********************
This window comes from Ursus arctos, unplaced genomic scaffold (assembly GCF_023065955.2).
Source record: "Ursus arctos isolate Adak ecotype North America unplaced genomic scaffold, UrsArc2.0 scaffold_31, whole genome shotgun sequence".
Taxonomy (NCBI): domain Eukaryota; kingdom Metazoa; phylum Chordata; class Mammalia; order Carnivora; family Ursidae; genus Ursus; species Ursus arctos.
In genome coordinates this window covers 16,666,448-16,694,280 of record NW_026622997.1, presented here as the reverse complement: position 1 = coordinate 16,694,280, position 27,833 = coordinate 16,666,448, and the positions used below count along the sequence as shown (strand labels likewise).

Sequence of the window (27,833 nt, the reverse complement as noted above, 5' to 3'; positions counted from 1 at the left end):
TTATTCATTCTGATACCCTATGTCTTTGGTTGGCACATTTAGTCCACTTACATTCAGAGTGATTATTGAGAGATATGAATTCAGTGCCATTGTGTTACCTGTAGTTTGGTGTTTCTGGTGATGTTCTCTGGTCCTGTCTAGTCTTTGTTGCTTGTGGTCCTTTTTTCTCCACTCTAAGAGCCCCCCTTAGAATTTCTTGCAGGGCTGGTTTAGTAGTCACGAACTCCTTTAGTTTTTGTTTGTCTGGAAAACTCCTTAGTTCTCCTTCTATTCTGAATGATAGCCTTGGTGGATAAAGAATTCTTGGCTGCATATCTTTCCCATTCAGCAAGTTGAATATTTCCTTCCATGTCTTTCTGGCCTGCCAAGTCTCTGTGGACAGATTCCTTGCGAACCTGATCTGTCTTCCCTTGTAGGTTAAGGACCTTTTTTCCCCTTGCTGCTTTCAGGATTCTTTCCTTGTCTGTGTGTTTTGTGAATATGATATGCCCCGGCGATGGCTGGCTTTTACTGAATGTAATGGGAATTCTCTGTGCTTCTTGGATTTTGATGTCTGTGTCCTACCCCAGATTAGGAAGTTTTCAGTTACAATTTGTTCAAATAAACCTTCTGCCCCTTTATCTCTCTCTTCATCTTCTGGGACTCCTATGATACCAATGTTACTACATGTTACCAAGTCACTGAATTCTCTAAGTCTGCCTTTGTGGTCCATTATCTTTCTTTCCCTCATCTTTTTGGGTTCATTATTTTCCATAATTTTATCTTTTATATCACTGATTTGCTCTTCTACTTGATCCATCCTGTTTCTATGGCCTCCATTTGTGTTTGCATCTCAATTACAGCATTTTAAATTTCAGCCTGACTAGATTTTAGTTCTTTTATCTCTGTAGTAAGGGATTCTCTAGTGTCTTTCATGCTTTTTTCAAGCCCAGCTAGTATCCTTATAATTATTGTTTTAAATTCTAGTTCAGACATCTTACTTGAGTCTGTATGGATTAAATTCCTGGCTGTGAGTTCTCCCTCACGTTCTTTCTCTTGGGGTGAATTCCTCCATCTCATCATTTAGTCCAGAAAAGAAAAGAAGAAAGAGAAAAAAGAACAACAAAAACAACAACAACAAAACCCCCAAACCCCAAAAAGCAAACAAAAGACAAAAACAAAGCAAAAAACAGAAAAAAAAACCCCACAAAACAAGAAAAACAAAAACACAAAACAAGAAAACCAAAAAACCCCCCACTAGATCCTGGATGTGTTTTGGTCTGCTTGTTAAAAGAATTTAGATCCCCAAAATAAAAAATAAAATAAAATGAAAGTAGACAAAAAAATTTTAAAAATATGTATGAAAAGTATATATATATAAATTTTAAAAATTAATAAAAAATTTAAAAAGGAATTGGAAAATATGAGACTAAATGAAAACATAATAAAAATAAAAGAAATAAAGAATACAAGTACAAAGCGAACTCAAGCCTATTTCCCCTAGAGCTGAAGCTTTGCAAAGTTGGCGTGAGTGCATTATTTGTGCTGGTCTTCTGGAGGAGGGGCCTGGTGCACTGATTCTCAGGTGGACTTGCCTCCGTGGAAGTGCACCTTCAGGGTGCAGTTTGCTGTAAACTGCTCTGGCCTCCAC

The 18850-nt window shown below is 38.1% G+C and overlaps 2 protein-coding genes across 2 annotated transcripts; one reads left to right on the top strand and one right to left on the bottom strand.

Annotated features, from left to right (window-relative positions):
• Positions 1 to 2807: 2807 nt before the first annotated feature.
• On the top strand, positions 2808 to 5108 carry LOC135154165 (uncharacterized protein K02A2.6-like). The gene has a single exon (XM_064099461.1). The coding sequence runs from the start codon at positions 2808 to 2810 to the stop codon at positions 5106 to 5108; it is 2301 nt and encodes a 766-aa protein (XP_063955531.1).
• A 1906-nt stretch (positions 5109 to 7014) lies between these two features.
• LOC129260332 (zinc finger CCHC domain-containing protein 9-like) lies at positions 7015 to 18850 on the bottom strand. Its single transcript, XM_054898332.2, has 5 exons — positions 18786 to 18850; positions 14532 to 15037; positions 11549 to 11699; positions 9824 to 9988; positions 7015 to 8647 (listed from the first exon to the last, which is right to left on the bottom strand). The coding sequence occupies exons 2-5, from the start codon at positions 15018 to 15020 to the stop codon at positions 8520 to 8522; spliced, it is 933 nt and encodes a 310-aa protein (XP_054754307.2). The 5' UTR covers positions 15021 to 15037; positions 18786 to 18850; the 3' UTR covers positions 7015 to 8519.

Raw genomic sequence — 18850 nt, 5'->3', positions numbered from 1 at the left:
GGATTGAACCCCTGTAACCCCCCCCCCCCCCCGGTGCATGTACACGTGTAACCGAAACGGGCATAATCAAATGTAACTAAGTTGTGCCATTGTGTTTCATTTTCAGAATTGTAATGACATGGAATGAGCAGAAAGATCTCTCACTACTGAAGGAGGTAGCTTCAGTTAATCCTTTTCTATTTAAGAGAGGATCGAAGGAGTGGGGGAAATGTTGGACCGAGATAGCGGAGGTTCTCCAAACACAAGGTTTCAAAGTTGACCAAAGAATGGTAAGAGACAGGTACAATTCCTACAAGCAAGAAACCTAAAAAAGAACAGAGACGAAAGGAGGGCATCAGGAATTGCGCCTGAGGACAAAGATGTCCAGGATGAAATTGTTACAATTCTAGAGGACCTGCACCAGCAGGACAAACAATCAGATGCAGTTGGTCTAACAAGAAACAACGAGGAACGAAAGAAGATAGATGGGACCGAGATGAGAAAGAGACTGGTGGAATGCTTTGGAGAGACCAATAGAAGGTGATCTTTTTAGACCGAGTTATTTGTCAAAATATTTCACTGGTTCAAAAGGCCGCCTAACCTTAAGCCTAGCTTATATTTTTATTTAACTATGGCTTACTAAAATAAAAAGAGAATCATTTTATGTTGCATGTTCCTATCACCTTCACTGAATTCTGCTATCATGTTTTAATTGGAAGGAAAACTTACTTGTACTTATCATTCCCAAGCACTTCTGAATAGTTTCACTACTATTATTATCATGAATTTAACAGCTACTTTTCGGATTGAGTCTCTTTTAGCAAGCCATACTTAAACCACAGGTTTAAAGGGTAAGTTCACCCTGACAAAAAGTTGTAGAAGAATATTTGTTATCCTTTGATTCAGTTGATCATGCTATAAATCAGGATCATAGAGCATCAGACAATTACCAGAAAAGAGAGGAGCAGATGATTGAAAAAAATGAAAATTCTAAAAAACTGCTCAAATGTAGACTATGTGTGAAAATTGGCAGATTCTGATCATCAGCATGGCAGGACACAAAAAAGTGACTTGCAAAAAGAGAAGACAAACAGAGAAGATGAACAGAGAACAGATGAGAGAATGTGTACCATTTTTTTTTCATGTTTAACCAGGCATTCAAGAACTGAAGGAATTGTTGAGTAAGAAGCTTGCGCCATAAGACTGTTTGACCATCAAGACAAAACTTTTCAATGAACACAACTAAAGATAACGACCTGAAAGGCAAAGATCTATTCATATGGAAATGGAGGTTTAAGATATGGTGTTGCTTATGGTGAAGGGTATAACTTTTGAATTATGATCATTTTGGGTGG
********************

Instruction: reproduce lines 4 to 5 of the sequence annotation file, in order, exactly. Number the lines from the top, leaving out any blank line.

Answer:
In genome coordinates this window covers 16,666,448-16,694,280 of record NW_026622997.1, presented here as the reverse complement: position 1 = coordinate 16,694,280, position 27,833 = coordinate 16,666,448, and the positions used below count along the sequence as shown (strand labels likewise).

Sequence of the window (27,833 nt, the reverse complement as noted above, 5' to 3'; positions counted from 1 at the left end):